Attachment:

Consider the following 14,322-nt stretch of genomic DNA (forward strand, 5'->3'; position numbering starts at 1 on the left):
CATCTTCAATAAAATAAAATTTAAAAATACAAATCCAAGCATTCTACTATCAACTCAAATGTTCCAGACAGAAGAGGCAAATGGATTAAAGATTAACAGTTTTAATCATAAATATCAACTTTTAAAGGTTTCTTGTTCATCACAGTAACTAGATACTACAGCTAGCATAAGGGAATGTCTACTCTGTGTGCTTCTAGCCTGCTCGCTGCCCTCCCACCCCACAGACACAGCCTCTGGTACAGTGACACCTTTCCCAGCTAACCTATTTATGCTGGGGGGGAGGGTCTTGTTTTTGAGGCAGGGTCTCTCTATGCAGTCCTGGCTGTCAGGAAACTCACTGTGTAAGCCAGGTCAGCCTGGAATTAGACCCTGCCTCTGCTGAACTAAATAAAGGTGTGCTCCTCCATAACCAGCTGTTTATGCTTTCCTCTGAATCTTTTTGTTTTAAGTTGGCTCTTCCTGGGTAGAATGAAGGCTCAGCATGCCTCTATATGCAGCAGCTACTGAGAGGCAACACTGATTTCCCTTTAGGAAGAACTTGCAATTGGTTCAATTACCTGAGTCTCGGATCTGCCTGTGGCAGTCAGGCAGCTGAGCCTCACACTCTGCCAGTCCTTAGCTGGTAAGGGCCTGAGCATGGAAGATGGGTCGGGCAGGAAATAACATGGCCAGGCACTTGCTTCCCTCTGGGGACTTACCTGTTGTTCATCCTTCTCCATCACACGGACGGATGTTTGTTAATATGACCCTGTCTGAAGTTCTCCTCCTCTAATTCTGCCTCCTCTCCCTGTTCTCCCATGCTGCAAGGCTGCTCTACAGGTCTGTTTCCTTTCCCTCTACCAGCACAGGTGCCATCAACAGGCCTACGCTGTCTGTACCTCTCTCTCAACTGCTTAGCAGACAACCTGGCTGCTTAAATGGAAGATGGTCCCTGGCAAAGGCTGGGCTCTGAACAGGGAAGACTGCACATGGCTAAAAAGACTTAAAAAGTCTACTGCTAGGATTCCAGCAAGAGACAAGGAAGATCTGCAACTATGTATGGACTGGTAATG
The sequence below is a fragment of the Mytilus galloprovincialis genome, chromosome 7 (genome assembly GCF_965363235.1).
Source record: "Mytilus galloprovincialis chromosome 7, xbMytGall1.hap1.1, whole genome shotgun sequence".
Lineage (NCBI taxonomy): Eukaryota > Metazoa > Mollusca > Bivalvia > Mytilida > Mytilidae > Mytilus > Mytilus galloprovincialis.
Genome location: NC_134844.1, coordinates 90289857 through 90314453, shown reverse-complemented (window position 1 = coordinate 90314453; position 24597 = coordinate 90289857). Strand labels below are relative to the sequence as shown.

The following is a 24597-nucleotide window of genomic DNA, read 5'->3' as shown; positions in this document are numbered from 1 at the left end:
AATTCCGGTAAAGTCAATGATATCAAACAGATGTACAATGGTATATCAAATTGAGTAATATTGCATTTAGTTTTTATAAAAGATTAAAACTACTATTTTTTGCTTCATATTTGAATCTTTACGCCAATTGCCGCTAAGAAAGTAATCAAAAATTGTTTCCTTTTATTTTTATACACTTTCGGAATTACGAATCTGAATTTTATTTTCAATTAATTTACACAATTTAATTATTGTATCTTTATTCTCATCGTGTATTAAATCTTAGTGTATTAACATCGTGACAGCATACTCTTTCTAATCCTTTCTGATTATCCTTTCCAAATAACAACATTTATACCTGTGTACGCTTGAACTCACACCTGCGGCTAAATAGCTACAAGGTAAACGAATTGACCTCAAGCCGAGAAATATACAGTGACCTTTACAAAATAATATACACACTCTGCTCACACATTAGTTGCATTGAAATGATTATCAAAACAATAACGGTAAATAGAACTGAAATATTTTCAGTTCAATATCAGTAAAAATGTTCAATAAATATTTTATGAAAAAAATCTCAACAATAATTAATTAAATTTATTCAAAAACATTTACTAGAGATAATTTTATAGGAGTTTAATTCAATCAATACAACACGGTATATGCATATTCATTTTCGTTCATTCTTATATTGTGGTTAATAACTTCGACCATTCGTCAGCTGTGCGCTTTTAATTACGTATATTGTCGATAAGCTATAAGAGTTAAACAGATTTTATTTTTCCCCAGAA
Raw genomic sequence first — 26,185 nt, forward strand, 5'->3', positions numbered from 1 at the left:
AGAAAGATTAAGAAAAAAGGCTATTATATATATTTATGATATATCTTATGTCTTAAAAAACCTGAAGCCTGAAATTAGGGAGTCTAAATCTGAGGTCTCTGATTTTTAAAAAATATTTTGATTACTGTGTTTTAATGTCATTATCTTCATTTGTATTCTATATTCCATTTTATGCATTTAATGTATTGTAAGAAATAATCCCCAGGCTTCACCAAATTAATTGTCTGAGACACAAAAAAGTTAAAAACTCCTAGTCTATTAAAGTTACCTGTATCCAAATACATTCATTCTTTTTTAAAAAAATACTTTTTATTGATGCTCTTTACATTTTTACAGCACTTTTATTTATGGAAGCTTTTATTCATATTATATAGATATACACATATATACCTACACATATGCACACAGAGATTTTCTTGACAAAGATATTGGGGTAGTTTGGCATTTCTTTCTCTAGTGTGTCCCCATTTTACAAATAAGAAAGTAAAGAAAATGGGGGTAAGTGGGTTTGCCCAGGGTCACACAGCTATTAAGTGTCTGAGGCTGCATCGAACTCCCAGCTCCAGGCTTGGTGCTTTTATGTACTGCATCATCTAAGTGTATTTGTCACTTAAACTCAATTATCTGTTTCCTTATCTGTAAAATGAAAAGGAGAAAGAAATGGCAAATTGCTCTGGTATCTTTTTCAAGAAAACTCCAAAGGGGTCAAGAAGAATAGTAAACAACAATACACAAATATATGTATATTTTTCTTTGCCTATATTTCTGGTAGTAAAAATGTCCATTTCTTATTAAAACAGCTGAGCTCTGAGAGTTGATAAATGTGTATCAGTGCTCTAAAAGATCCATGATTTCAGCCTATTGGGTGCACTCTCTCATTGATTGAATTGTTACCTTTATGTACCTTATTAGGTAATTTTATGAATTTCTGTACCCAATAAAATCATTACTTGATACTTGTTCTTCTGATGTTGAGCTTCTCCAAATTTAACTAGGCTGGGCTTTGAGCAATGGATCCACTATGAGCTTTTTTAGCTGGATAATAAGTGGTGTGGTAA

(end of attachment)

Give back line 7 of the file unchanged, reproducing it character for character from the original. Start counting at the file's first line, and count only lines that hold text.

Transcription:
The following is a 24597-nucleotide window of genomic DNA, read 5'->3' as shown; positions in this document are numbered from 1 at the left end: